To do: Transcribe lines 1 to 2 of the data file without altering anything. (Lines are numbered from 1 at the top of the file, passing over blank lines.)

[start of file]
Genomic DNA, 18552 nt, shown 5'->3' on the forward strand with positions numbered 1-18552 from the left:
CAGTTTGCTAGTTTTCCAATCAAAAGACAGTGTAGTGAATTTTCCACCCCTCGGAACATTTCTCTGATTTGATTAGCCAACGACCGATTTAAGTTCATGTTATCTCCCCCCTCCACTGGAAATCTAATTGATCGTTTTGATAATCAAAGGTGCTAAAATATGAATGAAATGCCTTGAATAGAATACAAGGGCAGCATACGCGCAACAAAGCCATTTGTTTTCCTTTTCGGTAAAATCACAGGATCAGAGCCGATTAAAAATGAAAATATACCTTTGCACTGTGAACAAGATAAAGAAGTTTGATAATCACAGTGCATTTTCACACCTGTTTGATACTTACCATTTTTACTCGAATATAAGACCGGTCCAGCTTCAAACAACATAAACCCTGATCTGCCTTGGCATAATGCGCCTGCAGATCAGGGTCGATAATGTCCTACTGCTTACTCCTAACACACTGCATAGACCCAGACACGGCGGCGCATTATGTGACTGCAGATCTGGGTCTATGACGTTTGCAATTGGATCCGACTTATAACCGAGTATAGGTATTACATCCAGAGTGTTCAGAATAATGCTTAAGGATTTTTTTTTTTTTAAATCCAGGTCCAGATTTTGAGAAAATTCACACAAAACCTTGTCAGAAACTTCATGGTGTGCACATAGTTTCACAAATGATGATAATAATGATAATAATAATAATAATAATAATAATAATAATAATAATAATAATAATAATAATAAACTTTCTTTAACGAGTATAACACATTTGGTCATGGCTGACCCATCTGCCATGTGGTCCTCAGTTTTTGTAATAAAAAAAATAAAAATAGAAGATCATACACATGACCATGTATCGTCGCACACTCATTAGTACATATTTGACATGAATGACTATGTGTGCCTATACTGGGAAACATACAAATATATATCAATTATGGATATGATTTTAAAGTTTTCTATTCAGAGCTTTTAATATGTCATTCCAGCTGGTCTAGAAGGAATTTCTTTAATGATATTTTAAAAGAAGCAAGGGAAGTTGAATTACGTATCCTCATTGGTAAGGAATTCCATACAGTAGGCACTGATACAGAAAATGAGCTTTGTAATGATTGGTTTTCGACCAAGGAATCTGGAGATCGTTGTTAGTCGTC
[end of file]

Genomic DNA, 18552 nt, shown 5'->3' on the forward strand with positions numbered 1-18552 from the left:
CAGTTTGCTAGTTTTCCAATCAAAAGACAGTGTAGTGAATTTTCCACCCCTCGGAACATTTCTCTGATTTGATTAGCCAACGACCGATTTAAGTTCATGTTATCTCCCCCCTCCACTGGAAATCTAATTGATCGTTTTGATAATCAAAGGTGCTAAAATATGAATGAAATGCCTTGAATAGAATACAAGGGCAGCATACGCGCAACAAAGCCATTTGTTTTCCTTTTCGGTAAAATCACAGGATCAGAGCCGATTAAAAATGAAAATATACCTTTGCACTGTGAACAAGATAAAGAAGTTTGATAATCACAGTGCATTTTCACACCTGTTTGATACTTACCATTTTTACTCGAATATAAGACCGGTCCAGCTTCAAACAACATAAACCCTGATCTGCCTTGGCATAATGCGCCTGCAGATCAGGGTCGATAATGTCCTACTGCTTACTCCTAACACACTGCATAGACCCAGACACGGCGGCGCATTATGTGACTGCAGATCTGGGTCTATGACGTTTGCAATTGGATCCGACTTATAACCGAGTATAGGTATTACATCCAGAGTGTTCAGAATAATGCTTAAGGATTTTTTTTTTTTTAAATCCAGGTCCAGATTTTGAGAAAATTCACACAAAACCTTGTCAGAAACTTCATGGTGTGCACATAGTTTCACAAATGATGATAATAATGATAATAATAATAATAATAATAATAATAATAATAATAATAATAATAATAATAATAAACTTTCTTTAACGAGTATAACACATTTGGTCATGGCTGACCCATCTGCCATGTGGTCCTCAGTTTTTGTAATAAAAAAAATAAAAATAGAAGATCATACACATGACCATGTATCGTCGCACACTCATTAGTACATATTTGACATGAATGACTATGTGTGCCTATACTGGGAAACATACAAATATATATCAATTATGGATATGATTTTAAAGTTTTCTATTCAGAGCTTTTAATATGTCATTCCAGCTGGTCTAGAAGGAATTTCTTTAATGATATTTTAAAAGAAGCAAGGGAAGTTGAATTACGTATCCTCATTGGTAAGGAATTCCATACAGTAGGCACTGATACAGAAAATGAGCTTTGTAATGATTGGTTTTCGACCAAGGAATCTGGAGATCGTTGTTAGTCGTC